Anybody out there have favorite memories of The Mann? Share them here.

quotation

We awaken in others the same attitude of mind we hold toward them. Elbert Hubbard

tune

Of those shows at The Mann I actually bought a ticket for, I think the most memorable was a triple bill consisting of The Sugarcubes, New Order and Public Image Ltd. I didn’t know much about P.I.L. (as they’re called) except that the lead singer, John Lydon, was the frontman for The Sex Pistols. But he, and the rest of the band, put on one hell of a performance. Especially fantastic was “Rise.” Here’s the video for that song. At the beginning, notice the distinct lettering that appeared in all of the old MTV music videos. You know, back when they actually used to play them.

gallimaufry

→ Here’s a news item I’m sure only about nine of you will care about: The Fratellis and Voxtrot both called it quits last week. On the same day. Weird.

→ Recently, I finished reading Christopher Moore’s Lamb: The Gospel According to Biff, Christ’s Childhood Pal. I highly recommend it. Almost made me forget I don’t believe in God.

→ In another book related note, I’m halfway through The Audacity of Hope by Barack Obama. I don’t care what your political affiliations are, if you’ve no respect for the formidable genius of our President, I have no choice but to call you an impossible fool.

03.30.10 – A Tuesday

word

miasma [mahy-az-muh, mee-] n. 1. noxious exhalations from putrescent organic matter; poisonous effluvia or germs polluting the atmosphere 2. a dangerous, foreboding, or deathlike influence or atmosphere

birthday

Francisco Goya (1746), Anna Sewell (1820), Vincent van Gogh (1853), Franz Oppenheimer (1864), McGeorge Bundy (1919), Richard Dysart (1929), Warren Beatty (1937), Eric Clapton (1945), Paul Reiser (1957), MC Hammer (1962), Tracy Chapman (1964), Ian Ziering (1964), Donna D’Errico (1968), Celine Dion (1968), Secretariat (1970), Norah Jones (1979)

standpoint

Okay, so the blog is back. My ancient laptop finally waved the white flag and let me know it’d had quite enough. So here I am typing away on the new one and I can’t believe I didn’t do this sooner.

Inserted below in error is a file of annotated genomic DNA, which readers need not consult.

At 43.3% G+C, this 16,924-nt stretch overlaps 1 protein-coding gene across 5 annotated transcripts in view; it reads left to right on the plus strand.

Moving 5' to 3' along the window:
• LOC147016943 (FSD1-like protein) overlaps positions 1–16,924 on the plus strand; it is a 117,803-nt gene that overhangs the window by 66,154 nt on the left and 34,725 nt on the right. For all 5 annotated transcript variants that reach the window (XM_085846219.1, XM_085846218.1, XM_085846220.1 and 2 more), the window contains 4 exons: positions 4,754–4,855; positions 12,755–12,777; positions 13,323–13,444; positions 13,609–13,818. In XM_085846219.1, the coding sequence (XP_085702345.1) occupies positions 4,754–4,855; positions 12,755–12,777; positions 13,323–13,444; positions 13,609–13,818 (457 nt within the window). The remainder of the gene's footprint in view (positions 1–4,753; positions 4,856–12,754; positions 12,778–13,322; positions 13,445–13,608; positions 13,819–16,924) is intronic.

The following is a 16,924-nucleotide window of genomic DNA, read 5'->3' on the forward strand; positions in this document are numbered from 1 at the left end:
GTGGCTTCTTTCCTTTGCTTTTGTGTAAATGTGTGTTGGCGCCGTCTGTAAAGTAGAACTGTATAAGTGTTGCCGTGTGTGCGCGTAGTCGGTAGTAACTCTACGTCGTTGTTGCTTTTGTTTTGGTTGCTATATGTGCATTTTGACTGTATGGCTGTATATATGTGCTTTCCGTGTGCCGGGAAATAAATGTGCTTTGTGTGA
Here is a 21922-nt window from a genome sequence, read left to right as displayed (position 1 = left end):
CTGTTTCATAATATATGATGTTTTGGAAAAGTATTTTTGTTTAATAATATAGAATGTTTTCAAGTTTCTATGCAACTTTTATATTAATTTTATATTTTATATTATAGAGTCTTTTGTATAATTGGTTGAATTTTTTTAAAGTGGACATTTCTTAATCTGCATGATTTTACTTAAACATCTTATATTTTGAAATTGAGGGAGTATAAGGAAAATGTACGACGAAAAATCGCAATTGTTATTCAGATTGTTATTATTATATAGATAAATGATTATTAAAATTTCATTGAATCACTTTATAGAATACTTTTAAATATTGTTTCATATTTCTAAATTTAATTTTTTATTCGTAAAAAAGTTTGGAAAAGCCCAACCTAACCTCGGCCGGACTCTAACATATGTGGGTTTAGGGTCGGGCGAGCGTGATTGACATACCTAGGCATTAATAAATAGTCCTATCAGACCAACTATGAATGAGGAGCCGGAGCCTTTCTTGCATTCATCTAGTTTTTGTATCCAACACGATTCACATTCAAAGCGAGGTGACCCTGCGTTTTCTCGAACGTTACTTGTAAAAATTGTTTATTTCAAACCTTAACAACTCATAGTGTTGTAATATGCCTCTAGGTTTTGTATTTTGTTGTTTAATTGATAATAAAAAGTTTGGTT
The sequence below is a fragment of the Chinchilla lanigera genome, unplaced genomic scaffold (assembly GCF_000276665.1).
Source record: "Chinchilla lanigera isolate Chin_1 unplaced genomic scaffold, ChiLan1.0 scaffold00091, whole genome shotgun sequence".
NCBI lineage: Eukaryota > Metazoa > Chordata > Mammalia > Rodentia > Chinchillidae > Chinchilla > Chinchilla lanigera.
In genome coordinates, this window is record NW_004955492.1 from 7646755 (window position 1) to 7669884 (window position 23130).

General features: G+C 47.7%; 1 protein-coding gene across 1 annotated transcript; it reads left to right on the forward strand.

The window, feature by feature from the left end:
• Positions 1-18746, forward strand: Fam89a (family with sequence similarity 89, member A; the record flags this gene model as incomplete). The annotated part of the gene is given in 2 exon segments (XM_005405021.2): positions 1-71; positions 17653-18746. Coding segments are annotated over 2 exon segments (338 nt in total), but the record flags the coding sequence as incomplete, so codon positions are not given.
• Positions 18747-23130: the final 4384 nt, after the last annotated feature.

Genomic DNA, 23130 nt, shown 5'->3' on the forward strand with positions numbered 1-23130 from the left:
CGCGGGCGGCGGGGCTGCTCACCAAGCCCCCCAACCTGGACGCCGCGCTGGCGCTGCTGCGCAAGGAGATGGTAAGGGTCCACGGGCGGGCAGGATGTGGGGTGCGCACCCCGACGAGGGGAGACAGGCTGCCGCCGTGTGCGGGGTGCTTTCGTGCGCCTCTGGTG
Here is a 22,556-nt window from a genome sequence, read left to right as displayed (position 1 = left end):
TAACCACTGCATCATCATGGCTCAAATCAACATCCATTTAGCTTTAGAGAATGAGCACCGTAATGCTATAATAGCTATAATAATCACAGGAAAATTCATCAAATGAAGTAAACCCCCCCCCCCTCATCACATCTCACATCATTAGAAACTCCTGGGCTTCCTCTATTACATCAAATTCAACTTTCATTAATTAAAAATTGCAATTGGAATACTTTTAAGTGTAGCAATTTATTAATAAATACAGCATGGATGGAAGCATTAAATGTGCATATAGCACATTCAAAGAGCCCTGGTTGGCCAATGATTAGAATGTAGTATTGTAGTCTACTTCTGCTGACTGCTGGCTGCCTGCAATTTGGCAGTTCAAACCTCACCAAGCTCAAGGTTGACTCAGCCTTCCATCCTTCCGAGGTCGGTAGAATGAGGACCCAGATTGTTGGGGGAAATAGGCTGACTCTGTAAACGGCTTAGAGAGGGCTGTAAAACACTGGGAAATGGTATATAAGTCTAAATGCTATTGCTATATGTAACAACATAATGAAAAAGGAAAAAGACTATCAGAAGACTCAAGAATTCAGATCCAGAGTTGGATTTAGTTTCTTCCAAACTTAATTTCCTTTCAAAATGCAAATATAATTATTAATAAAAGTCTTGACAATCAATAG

Tomorrow, I’ll start the once again. I’ve amassed a lot of new material topics including musicians selling out (or not), the small town complex of the small town I currently reside in, why you should (almost) never trust anyone you used to date, and how email has made it possible for people who are scared to death of confrontation to circumvent their fear.

Come back tomorrow for some more. Thanks for reading.

quotation

Life is loneliness, broken only by the gods taunting us with friendship and the occasional bonk.Christopher Moore

tune

The Avalanches are one of those music acts who’ve had one song I really like but I’m not too curious to find out more. I’ve listened to “Frontier Psychiatrist” about a million times (give or take), however, until yesterday, I’d never seen the accompanying video. It’s pretty great.

gallimaufry

→ If this guy didn’t all ready understand he was gay, he’s needs more friends like me. I would’ve told him a few decades back.

→ It’s unclear why National Geographic didn’t get in touch with me when they made this. You’d think they might want an expert.

→ When a show is featured in the lectures of a Harvard professor, it should be universally accepted that show is one of the best ever. (Truthfully, I didn’t read the entire article because I’m still not through the entire catalog of The Wire and I didn’t want to run the risk of it ruining anything for me.)